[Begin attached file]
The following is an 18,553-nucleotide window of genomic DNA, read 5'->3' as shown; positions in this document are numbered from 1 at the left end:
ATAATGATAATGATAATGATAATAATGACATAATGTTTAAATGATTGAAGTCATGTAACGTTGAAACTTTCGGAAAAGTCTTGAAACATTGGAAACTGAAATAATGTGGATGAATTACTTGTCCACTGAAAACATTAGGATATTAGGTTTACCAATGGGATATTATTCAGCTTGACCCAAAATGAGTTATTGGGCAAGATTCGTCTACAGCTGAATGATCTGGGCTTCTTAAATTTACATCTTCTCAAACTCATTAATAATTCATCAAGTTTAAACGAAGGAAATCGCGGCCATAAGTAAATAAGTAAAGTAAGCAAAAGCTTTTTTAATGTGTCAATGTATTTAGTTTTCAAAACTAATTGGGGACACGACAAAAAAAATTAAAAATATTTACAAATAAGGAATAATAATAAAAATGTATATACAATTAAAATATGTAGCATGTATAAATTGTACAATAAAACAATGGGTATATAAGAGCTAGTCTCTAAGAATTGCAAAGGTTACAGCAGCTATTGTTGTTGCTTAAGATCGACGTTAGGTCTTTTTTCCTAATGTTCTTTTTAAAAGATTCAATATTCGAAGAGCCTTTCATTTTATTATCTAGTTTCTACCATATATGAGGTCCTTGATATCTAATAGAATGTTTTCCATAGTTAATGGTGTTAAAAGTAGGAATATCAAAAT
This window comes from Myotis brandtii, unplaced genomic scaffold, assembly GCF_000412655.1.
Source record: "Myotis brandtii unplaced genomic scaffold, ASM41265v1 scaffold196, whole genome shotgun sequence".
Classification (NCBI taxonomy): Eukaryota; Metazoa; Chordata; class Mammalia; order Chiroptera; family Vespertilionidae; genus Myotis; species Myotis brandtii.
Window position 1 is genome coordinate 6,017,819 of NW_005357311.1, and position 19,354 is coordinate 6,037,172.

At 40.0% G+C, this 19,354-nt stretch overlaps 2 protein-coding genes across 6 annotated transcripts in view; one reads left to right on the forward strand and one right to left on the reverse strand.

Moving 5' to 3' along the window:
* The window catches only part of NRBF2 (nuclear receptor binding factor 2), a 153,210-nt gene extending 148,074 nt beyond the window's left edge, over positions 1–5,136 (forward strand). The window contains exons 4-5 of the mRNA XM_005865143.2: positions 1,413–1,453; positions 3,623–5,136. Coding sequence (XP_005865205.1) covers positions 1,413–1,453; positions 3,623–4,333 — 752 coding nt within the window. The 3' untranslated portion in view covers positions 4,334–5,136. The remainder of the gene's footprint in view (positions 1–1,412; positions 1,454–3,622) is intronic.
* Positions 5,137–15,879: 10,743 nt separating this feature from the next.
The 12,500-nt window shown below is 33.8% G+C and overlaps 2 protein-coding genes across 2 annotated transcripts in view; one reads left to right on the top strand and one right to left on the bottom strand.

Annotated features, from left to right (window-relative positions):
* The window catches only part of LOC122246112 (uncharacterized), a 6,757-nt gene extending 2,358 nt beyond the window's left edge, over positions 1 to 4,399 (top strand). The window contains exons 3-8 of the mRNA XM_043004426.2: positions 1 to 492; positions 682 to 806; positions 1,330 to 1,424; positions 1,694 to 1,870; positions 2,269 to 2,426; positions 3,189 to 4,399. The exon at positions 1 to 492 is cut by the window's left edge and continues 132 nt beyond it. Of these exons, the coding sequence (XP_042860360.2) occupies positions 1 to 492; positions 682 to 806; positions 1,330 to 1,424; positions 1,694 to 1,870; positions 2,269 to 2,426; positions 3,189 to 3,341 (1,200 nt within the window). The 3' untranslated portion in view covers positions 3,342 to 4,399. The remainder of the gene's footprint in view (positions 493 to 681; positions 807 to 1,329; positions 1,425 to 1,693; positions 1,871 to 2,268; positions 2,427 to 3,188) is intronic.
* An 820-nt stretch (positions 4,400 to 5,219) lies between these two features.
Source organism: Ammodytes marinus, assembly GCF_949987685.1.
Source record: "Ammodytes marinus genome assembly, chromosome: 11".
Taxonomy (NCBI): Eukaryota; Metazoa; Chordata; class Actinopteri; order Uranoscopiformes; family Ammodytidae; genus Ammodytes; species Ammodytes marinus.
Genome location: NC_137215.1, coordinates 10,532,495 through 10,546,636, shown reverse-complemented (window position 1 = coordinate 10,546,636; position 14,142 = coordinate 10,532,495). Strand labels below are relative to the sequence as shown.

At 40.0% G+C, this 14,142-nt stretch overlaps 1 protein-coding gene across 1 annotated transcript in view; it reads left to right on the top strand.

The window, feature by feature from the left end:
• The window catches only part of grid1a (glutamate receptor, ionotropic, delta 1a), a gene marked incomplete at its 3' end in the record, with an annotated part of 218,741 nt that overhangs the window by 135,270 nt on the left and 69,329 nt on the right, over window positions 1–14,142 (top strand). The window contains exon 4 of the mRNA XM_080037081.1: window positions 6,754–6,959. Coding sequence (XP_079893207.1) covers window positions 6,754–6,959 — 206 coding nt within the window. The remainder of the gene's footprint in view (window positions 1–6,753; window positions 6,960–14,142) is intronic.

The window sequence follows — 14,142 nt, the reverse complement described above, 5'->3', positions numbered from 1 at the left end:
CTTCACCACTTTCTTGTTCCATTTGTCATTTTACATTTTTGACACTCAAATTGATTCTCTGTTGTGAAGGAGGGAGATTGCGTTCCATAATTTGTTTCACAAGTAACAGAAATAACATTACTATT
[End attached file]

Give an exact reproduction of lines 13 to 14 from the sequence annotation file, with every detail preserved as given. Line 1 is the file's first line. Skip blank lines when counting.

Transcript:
* The window catches only part of LOC122246112 (uncharacterized), a 6,757-nt gene extending 2,358 nt beyond the window's left edge, over positions 1 to 4,399 (top strand). The window contains exons 3-8 of the mRNA XM_043004426.2: positions 1 to 492; positions 682 to 806; positions 1,330 to 1,424; positions 1,694 to 1,870; positions 2,269 to 2,426; positions 3,189 to 4,399. The exon at positions 1 to 492 is cut by the window's left edge and continues 132 nt beyond it. Of these exons, the coding sequence (XP_042860360.2) occupies positions 1 to 492; positions 682 to 806; positions 1,330 to 1,424; positions 1,694 to 1,870; positions 2,269 to 2,426; positions 3,189 to 3,341 (1,200 nt within the window). The 3' untranslated portion in view covers positions 3,342 to 4,399. The remainder of the gene's footprint in view (positions 493 to 681; positions 807 to 1,329; positions 1,425 to 1,693; positions 1,871 to 2,268; positions 2,427 to 3,188) is intronic.
* An 820-nt stretch (positions 4,400 to 5,219) lies between these two features.